The Secret History of the Future: Meat and Potatoes (The Economist Radio, 36 min listen)
Mass production of meat is devastating the environment. It uses vast amounts of land and water and is a huge contributor to greenhouse emissions. We’ve heard this before, but meat is now sparking a renewed ethical discourse around animal slaughter and human health negatives. Given the number of meat alternatives that are nutrient dense and cheaper to produce, why not ditch eating animals all together? History tells us that it’s a lengthy and difficult process to change habits around food on a mass scale. For decades in Europe, the potato was considered an unappetising and potentially poisonous crop, similar to the tomato in Italy. This insightful podcast touches upon all surfaces of the discussion, from lab grown cow meat in a petri dish, to start-ups encouraging insects as environmentally friendly and nutritious appetisers.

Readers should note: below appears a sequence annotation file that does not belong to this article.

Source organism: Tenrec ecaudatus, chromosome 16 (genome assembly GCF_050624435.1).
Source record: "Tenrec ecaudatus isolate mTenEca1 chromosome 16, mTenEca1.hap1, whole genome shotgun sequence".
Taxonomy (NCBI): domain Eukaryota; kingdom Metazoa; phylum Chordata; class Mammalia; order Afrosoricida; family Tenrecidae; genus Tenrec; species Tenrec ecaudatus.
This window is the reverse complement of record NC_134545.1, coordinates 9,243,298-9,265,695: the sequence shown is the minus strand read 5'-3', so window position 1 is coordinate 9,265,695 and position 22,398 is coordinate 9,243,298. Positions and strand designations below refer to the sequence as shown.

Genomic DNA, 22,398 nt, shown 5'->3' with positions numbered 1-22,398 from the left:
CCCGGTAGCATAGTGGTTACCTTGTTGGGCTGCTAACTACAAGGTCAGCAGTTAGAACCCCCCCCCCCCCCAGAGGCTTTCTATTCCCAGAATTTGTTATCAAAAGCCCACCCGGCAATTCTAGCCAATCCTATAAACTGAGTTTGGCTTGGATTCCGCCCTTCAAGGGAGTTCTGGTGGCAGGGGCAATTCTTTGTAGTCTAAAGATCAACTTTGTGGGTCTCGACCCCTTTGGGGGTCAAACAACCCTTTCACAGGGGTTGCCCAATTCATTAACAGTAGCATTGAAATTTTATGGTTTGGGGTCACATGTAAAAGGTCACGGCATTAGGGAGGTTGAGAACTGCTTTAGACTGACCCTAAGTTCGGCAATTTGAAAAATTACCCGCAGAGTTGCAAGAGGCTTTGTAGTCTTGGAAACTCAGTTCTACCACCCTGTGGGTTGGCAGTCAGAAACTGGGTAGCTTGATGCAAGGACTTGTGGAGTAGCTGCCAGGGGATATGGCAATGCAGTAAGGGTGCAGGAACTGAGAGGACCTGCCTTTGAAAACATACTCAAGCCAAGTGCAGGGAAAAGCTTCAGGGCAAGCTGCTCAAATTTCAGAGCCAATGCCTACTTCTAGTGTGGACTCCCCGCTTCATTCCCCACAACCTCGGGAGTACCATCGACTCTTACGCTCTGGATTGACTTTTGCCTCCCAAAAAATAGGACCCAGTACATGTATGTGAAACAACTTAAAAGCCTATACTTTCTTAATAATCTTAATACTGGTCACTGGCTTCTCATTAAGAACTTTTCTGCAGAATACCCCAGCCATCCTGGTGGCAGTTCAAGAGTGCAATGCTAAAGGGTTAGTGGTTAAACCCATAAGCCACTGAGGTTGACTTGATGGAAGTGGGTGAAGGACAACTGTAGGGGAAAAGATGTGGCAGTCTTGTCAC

Why does this matter? A substitute meat industry is threatening conventional producers. Plant based start-ups like Beyond Meat, which saw its shares soar 800% since its IPO in May, have racked up multi-billion dollar valuations. They claim to be a much better choice health-wise and are riding the global wave of climate change outrage. But the market is still new and comparatively small, and it might take some time before the soy bean burgers become the new beef.
(The commentary contained in the above article does not constitute an offer or a solicitation, or a recommendation to implement or liquidate an investment or to carry out any other transaction. It should not be used as a basis for any investment decision or other decision. Any investment decision should be based on appropriate professional advice specific to your needs.)
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